National Indigenous Fire Network 2018 Bundanon Report now available to view and download here.
On 12-15 July 2018, the four-day 2018 National Indigenous Fire Workshop was held at Bundanon property in Yuin Country on the New South Wales south coast. Participants came from as far north as Napranum, Cape York in northern Queensland to Truwana in Tasmania, and from as far west as the APY Lands in Central Australia. The last day of the workshop was a Cultural Fire Day that was open to the public.
The National Indigenous Fire Workshop evolved from the Awu-Alaya speaking Elders, Kuku Thaypan Fire Management research project in Cape York along with the foresight and teachings of Cape York fire practitioners and respected Kuku Thaypan Elders, the late Dr George Musgrave and Dr Tommy George. Their work is greatly respected and has gone on to inspire communities all over the country and brought people together to learn about Aboriginal fire management and appropriate research methodologies. This was the tenth annual National Indigenous Fire Workshop and is the first time the event has left its birthplace of Cape York and travelled to honour other communities within the Indigenous fire networks. Workshop participants learn first-hand how to read Country, animals, trees, seasons, and understand the cultural responsibility of looking after Country.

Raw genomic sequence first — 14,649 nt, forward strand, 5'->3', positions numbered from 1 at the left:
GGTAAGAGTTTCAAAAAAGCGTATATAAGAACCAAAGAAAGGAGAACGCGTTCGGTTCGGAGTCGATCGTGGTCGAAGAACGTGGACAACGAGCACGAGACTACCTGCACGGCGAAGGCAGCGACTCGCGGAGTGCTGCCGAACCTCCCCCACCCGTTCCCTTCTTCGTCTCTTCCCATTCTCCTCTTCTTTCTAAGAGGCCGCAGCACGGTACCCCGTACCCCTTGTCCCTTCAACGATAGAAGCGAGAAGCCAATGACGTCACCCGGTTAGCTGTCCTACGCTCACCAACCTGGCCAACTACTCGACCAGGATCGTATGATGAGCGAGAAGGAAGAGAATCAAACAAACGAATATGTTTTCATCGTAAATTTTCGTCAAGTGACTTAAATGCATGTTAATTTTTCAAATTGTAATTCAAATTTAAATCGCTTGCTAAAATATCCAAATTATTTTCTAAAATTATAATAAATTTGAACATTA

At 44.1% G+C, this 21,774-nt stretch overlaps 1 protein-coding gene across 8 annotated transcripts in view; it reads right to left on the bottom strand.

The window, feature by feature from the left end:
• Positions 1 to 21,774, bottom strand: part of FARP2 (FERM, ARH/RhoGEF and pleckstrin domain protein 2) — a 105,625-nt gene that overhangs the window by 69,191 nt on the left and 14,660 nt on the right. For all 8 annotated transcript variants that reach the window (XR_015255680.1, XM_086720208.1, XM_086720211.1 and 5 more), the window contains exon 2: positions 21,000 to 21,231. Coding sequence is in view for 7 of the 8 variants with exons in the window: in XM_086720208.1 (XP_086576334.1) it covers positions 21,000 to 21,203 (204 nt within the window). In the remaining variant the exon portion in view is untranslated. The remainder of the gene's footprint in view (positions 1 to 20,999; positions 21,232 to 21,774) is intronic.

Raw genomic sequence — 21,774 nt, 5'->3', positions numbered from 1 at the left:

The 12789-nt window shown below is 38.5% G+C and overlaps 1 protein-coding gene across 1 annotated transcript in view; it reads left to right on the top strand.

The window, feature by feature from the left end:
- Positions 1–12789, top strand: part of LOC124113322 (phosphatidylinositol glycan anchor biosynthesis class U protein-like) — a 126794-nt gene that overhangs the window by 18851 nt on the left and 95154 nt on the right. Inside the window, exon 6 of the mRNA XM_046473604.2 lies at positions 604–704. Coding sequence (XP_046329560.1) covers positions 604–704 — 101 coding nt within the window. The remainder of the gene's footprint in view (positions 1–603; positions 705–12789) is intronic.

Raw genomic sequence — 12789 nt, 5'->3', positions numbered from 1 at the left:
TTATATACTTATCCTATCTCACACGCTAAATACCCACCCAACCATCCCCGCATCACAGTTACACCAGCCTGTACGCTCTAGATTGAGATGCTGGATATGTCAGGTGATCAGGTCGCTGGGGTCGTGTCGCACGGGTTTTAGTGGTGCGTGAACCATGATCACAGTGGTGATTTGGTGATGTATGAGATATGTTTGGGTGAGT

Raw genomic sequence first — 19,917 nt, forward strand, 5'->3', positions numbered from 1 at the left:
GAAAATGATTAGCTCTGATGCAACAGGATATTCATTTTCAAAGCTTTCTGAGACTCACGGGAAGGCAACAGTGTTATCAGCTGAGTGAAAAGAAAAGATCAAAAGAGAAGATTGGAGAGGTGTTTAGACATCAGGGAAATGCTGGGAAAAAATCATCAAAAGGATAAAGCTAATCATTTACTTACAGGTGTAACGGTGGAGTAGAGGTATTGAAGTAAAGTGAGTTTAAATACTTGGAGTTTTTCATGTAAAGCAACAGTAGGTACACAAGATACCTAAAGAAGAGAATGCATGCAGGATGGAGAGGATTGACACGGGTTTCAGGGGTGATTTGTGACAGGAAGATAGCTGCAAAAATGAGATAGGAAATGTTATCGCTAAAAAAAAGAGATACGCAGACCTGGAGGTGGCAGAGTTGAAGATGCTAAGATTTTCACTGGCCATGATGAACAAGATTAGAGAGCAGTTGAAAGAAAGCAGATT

The 2018 Workshop masterclasses were delivered through practical demonstrations which focused on:Monitoring techniques and indicators, ethnobotany, understanding invasive native plants, traditional dancing and weaving, sharing of local knowledge, cultural burning of gum and sand Country, reflecting and planning for rebuilding cultural fire practice.
During the Workshop and over the fourteen days that followed, 150 hectares of surrounding Yuin Country were treated with the ‘good fire’. Feedback from participants was overwhelmingly positive, with over 90% of respondents reflecting that the Workshop helped them connect to Country and community and increased their knowledge of Indigenous fire management practices. Over 60% of participants said they are likely to change their fire management practices because of the Workshop, with another 30% unsure of their ability to influence current practices but still very supportive of the rebuilding of cultural fire management. Each year the Firesticks Alliance will co-deliver the workshop in a different location to share this privileged event. The aim is to maximise the traditional learning of Aboriginal fire knowledge across Australia and to strengthen healthy people and Country through fire.